The use of various forms of thrombolytic treatment in acute myocardial infarction has been widespread for many years and their potential to cause haemorrhagic complications well recognised. Haemorrhagic sequaelae are usually minor and consist of oozing from venepuncture or cannula sites or minor haemorrhage from mucosal membranes. The potential for more serious bleeding complications is acknowledged, but is fortunately less common. Isolated cases of compartment syndrome have been reported in the past, but these usually follow some degree of local trauma. The case is reported of a patient who developed atraumatic compartment syndrome of the thigh after single dose thrombolysis.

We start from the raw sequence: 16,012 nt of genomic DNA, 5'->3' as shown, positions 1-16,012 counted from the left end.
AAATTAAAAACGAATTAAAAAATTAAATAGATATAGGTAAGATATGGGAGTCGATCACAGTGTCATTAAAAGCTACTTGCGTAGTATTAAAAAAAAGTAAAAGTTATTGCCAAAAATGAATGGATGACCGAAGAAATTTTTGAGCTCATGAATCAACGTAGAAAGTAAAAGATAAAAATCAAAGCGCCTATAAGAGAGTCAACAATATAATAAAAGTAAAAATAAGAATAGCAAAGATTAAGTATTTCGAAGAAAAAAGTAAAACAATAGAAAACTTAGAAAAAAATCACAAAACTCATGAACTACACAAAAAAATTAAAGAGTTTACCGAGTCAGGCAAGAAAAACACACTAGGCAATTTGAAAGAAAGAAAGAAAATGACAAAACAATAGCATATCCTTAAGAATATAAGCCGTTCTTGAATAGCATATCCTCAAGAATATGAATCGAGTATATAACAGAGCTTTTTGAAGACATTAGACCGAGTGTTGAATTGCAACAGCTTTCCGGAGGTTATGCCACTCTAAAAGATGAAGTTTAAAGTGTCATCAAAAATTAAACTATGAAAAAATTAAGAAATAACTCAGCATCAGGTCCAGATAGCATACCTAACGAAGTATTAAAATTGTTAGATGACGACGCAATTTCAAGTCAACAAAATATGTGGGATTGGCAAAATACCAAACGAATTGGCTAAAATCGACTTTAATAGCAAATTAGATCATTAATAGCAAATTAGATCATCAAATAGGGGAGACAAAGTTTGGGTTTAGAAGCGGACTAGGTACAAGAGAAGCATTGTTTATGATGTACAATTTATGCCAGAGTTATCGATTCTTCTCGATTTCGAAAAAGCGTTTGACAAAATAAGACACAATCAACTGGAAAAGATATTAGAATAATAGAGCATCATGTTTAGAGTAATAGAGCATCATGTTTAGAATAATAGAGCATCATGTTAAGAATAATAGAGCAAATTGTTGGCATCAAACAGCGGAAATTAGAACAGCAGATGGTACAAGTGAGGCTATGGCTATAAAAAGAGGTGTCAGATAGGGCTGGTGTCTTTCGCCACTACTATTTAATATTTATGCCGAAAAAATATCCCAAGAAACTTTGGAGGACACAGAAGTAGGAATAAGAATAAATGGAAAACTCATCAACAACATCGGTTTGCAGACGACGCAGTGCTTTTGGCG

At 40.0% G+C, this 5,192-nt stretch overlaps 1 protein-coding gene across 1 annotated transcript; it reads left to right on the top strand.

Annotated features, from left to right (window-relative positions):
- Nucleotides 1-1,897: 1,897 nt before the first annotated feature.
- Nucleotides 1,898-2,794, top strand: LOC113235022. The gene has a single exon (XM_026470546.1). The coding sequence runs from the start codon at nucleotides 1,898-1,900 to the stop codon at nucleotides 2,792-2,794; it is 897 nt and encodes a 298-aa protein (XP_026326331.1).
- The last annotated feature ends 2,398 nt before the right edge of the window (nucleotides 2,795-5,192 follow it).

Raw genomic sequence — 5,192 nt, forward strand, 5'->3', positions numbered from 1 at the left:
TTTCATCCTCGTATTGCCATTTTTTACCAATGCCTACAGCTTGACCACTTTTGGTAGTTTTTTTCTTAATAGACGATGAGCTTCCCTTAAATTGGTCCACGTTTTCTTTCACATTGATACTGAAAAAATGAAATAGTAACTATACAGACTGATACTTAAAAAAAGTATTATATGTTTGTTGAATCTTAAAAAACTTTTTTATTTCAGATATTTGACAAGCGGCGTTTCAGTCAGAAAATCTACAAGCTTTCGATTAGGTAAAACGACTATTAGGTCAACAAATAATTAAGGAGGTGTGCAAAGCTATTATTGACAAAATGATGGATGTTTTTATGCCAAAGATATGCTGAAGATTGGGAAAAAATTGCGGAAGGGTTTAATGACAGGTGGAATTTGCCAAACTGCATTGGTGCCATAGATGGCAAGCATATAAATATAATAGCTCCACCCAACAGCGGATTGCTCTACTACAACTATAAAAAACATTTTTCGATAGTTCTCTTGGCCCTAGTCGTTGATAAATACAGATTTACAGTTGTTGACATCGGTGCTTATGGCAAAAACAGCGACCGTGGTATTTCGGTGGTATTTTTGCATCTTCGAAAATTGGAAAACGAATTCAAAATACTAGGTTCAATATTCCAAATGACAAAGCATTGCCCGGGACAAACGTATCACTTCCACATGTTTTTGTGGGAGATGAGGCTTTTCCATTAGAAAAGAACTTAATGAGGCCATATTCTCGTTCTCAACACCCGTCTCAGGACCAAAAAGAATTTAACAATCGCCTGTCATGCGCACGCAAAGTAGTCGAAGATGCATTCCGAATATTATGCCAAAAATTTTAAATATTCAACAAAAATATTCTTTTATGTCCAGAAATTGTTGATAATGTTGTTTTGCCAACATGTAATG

- compartment syndrome
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